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Williamstown Commons virus cases up to 14

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WILLIAMSTOWN — A nursing home here is ramping up efforts to contain the spread of the new coronavirus after 14 residents tested positive.

The spike in cases at Williamstown Commons — which had just one positive COVID-19 case among residents as of earlier this week — comes as the state announced Friday that two more Berkshire County residents had died after contracting the virus. The state Department of Public Health described them as a woman in her 90s, and a man in his 60s who had preexisting health conditions.

An additional staff member at Williamstown Commons has also tested positive for COVID-19, bringing the total to four caregivers at the facility to contract the virus, said Lisa Gaudet, communications vice president for Berkshire Healthcare Systems, which owns Williamstown Commons.

Two weeks ago, the facility closed its doors to visitors and nonessential staff, and it implemented rigorous screening measures at the door.

Now, Gaudet said the facility is working to contain the spread and directing more personal protective equipment to its staff. Staff members are moving residents with the virus into one unit, and the facility is conducting an investigation in attempts to identify a potential source.

One of the 14 who tested positive has since been transported to Berkshire Medical Center, Gaudet said.

Residents who have fevers or any other symptom that could be coronavirus-related, as well as any identified for testing through the facility's trace investigation, will likely be tested, she said.

The contagion has been difficult for everyone in the building, and for residents' families.

"People are feeling very, very — it's very hard for everybody," Gaudet said. "It's just right now a very challenging situation."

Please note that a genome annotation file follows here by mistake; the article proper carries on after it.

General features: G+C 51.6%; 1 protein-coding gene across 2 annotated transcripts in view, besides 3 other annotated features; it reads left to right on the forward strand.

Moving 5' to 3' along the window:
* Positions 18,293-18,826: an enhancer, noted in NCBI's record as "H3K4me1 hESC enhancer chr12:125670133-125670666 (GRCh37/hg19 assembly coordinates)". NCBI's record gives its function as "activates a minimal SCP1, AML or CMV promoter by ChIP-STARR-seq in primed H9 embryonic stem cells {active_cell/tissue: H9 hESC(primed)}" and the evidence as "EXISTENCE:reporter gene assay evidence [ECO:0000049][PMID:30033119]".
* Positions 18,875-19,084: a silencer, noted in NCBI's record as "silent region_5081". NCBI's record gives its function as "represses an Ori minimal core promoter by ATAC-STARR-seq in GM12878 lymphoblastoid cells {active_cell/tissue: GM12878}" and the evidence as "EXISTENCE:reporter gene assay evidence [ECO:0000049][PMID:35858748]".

Wayne Righi, of Readsboro, Vt., said his 96-year-old mother lives in the facility and tested positive for the virus on Thursday.

"They're talking hospice now and everything," he said. "It's just horrifying."

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He said he's been visiting her through the window of her room. Not being able to be there for her has been "heartbreaking."

He worries that staff will struggle to care for his mother amid the moment of crisis, and he's frustrated that he can't deliver her potato chips and other favorite snacks. The facility won't risk contamination, he said.

"Open the window, I'll set it in her room," he said, as if to staff. "I'm not going to hurt her with what I got."

Gaudet said the facility unfortunately can't accept gift packages that can't be disinfected, meaning anything other than hard surfaces that can be wiped down.

"We're trying to really be careful with what comes into the building," she said. "I think all of us wish we could be able to take a different approach with this."

The Eagle requested an interview with the Williamstown health inspector, Jeff Kennedy, about steps the town was taking to prevent further spread. He did not avail himself, but he offered this emailed statement. "The Board of Health is in discussions with the appropriate personnel and is aware of the ongoing conditions."

Gaudet said the staff is working hard. "I'm just amazed at the resiliency that these folks have."

And for anyone looking for ways to be productive during this pandemic, Gaudet offered an invitation for volunteers.

"I don't know what that help would look like," she said, but "if there are people that have an interest in helping us, we'd be interested in talking to them."

She directed people who are interested to call 413-445-9145.

Amanda Drane can be contacted at, @amandadrane on Twitter, and 413-464-2859.


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